First, a caveat (which does not count toward my 500 word limit):
Yesterday I wrote about SEES (Safety, Efficiency, Economy, and Sustainability) as a framework for understanding our energy solutions in the future. I wrote that while solar and wind meet several of these requirements, only nuclear, (and only new forms of nuclear in particular) satisfy the SEES. A friend of mine pointed out on Facebook that it was perhaps illogical of me to judge current forms of solar and wind against the nuclear of the future. He may have a point. But whereas LFTR technology is already developed and waiting to be implemented, proposed solar and wind technologies still seem to fall short. I haven’t seen anything in solar and wind that looks like the panacea the LFTR might be. This is not to say that we may develop viable solar and wind techs in the future. More on that in a few days.
We split the atom at the end of WWII not for energy needs, but for warfare. We developed the atomic bomb in 1945, but we didn’t begin thinking about nuclear as a power source until 1947 (and it wouldn’t be until 1954 that a nuclear plant was connected to a power-grid). In the early days of nuclear, emphasis was placed on heavy water reactors that used uranium (specifically uranium 233/235) as the nuclear catalyst. This is for two reasons. First, we understood how uranium worked within a reactor because we had been building bombs using the same process, and second, heavy water reactors produce plutonium (specifically plutonium 239) which is preferable in bomb tech to uranium due to its more fissionable character.
In a “typical” nuclear reactor (“typical” is used here in quotes because there are many different ways of doing nuclear), uranium 233 or 235 is used to generate heat within a reactor. This heat is then transferred through a heat exchange to outside water sources which boil to produce steam which then spins turbines for power generation. These reactors need to be kept cool in order to prevent meltdown, and water is circulated within the reactor to regulate temperature. However, because the temperature within the reactor reaches 450º Celsius, the reactor must be kept pressurized in order to keep the coolant water in a liquid state. Meltdown occurs when power is lost to the pressurization system, the water flashes to steam, and the reactor can no longer be kept cool.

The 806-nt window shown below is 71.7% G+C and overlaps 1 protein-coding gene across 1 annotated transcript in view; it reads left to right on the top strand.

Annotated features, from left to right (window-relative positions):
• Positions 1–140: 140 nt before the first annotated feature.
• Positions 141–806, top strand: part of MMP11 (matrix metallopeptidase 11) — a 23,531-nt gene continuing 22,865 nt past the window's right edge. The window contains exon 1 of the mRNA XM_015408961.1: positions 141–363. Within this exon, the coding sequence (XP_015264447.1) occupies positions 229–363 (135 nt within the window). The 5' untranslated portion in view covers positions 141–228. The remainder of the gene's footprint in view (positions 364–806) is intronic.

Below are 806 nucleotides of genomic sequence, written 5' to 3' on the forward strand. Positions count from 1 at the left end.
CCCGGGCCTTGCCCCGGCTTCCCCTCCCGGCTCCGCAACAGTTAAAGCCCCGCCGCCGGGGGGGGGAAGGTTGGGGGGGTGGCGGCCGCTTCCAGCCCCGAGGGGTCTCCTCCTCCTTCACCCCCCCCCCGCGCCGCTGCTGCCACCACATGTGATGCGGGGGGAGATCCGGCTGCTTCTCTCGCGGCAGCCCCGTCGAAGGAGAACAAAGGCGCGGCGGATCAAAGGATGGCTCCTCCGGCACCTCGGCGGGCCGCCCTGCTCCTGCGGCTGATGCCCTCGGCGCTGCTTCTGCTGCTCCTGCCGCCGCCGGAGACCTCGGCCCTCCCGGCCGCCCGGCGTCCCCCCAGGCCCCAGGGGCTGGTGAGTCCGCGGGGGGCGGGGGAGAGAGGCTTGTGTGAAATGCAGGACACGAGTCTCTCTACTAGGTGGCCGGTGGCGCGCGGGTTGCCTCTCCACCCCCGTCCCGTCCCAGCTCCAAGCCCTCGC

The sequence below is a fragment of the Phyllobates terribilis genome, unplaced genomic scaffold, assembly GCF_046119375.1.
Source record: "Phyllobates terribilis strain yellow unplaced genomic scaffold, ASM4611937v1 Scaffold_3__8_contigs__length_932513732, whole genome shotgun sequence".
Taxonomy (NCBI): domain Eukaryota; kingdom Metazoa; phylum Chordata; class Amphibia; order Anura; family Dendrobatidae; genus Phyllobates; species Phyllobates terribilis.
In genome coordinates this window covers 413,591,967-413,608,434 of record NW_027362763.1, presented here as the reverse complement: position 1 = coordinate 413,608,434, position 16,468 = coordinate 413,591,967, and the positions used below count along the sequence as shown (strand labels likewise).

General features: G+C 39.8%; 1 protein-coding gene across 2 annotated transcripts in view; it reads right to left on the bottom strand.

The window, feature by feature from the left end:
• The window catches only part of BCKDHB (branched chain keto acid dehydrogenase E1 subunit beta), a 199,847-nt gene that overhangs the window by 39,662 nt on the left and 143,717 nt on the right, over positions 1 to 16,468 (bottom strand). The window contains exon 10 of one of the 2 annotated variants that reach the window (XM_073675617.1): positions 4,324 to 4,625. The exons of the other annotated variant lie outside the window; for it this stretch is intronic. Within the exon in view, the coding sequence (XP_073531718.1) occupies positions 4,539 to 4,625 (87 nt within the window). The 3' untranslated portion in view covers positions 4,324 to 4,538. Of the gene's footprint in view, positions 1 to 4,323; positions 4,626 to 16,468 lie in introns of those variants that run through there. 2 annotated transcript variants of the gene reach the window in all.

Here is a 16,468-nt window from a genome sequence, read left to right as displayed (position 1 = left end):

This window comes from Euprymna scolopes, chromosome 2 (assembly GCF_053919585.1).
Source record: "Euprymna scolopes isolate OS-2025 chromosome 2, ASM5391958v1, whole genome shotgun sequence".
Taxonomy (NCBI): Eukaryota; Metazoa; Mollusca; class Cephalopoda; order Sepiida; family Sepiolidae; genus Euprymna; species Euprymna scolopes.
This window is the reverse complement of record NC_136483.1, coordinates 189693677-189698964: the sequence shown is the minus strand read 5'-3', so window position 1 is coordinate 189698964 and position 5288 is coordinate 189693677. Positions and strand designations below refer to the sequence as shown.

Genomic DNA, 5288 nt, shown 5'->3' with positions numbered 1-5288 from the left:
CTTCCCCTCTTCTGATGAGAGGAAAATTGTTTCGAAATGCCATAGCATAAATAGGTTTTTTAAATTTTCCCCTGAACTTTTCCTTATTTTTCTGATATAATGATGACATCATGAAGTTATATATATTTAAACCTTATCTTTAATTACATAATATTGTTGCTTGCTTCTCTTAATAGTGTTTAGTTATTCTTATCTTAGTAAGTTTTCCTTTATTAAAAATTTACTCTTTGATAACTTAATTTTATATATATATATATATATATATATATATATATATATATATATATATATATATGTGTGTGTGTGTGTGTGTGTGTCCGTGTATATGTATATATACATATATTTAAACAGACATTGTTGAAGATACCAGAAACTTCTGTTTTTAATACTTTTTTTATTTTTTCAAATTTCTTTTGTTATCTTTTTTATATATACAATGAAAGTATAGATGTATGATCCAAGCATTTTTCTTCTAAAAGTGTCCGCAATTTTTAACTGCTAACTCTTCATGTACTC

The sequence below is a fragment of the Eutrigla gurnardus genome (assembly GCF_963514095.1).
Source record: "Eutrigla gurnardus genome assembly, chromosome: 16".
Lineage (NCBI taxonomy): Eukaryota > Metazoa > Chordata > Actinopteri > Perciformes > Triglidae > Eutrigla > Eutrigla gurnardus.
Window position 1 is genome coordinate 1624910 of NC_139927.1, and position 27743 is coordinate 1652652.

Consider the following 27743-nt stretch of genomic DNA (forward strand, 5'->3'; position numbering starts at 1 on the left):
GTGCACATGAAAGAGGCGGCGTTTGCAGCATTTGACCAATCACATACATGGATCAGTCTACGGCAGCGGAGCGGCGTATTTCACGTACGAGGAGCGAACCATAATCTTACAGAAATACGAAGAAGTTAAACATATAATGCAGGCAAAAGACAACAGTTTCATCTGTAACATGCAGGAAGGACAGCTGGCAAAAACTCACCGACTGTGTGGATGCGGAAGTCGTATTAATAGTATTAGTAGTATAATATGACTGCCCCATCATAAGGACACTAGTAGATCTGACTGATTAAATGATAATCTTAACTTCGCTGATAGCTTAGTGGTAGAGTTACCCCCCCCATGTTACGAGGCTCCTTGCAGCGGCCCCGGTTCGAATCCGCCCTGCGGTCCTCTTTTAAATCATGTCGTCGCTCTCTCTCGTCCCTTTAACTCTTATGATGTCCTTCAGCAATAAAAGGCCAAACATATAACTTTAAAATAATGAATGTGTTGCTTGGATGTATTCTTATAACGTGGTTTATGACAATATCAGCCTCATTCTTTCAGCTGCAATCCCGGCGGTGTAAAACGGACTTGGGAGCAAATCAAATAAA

The Liquid Fluoride Thorium Reactor mitigates many of the concerns of traditional heavy water reactors. Instead of water, the LFTR uses molten salt as a coolant and propellant. Since salt is already liquid at 450º Celsius, the reactor does not need to be pressurized, and the chance of meltdown is therefore virtually non existent. Thorium is also “fertile” as opposed to “fissile”, meaning the nuclear waste created within the reactor cannot be made into a bomb. Thorium is one of the most abundant rare-earth materials in the earth’s crust, and since the LFTR consumes 98% of the inputs (as opposed to 0.7% in uranium based reactors), we have a virtually limitless supply of thorium energy.
Like I said, the thorium based reactor is an already developed technology. Chinese and U.S. firms are already working together on developing market ready LFTR technologies as a way to combat climate change and secure our energy future. I can’t tell you how excited this technology makes me. It may be a silver bullet. Tomorrow I’m going to talk about LFTR implementation: how it might take shape, and how the LFTR might change the very way we view the world and each other. As LFTR evangelist Kirk Sorensen often says, when humanity learned to do without slaves, and made carbon our slave, we began to learn what it meant to be civilized people. Imagine the profound changes to our society when we free ourselves from slavery of fossil fuels.
Next Up: The Backyard Thermo-Nuclear Reactor